Yesterday was the culmination of months of excitement and anticipation. I always follow the US presidential elections with more fervour than Dutch elections. Apart from the obvious relevance of the former for world politics they have a high entertainment value.
Here is small recap of moments in which Wikipedia played a major role in informing the public about the candidates (click image for larger version):
Here is an even larger version.
See also earlier post on Sarah Palin.
Several Wikipedians worked hard yesterday to keep the article on the 2008 US election on the English Wikipedia up to date. For example this diagram underwent almost 50 revisions in less than a day.
The history page of the diagram (scroll down) with 50 thumbnails of all revisions forms an unintentional timeline.
And many people used the article as information source:
But it could have been more people.
While examining the page request log files for election night I noticed that these were considerably smaller than usual for several hours before 10 PM EST (3 AM GMT) . The only explanation I could think of was that half of the world wide web surfing community was watching CNN instead of working their keyboards. Unlikely but what else to make of it?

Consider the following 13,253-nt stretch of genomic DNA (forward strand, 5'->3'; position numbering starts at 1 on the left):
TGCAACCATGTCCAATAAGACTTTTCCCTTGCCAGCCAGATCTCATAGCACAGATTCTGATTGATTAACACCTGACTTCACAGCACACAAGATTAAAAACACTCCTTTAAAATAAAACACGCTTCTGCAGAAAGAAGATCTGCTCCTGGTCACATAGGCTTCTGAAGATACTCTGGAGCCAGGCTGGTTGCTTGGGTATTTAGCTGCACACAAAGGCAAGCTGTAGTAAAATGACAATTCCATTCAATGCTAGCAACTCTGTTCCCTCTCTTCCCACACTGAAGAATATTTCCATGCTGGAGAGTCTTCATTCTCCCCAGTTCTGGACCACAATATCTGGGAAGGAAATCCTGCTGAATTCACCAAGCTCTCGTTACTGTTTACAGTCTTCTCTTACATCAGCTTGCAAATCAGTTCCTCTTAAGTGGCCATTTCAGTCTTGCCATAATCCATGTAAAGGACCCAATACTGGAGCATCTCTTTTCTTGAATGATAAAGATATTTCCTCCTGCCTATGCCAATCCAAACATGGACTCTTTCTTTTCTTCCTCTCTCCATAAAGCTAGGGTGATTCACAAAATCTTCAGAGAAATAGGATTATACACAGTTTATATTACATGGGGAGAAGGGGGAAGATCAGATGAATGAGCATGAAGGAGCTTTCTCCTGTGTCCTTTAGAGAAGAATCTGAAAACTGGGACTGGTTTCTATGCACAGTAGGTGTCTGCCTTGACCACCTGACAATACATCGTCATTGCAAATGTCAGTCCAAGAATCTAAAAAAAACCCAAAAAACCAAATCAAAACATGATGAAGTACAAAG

Today Brion blogged about the real explanation: a technical problem made our servers much less responsive for a couple of hours, unfortunately exactly at one of those rare moments in history that formed the apotheosis of a political paradigm shift, about which historians will write for years to come, and for which journalists approach us right now, seeking to evaluate our role. Kudoos to WMF technical staff for fixing it asap.
Note how peaks in visits differ in time. Most West Europeans only heard the news a couple of hours later, when they woke up.
Note also that almost 3 times as many Dutch speaking people (includes half of Belgians) requested the article than all Russian speaking people together. One reason is broadband internet coverage in Netherlands is over 80%, nearly everyone uses internet. But also Dutch interest in world affairs and particularly US politics is huge.
Here is one more chart. This chart plots page views for articles about Barack Obama (= with “Barack Obama” -or transcripts in other languages- in the title) for several languages.
Note how many more French than German speaking people looked at a Wikipedia article about Barack Obama while many more German than French speaking people looked at the article that described the ongoing election (see chart above).
Here are two data files for those who want to do more analysis:
Page request log that was used for above chart,
with hourly figures per language per title (1 Sep-6 Nov).
Extract from the previous file with lines with 1000+ requests (English),
or 100+ requests (other languages).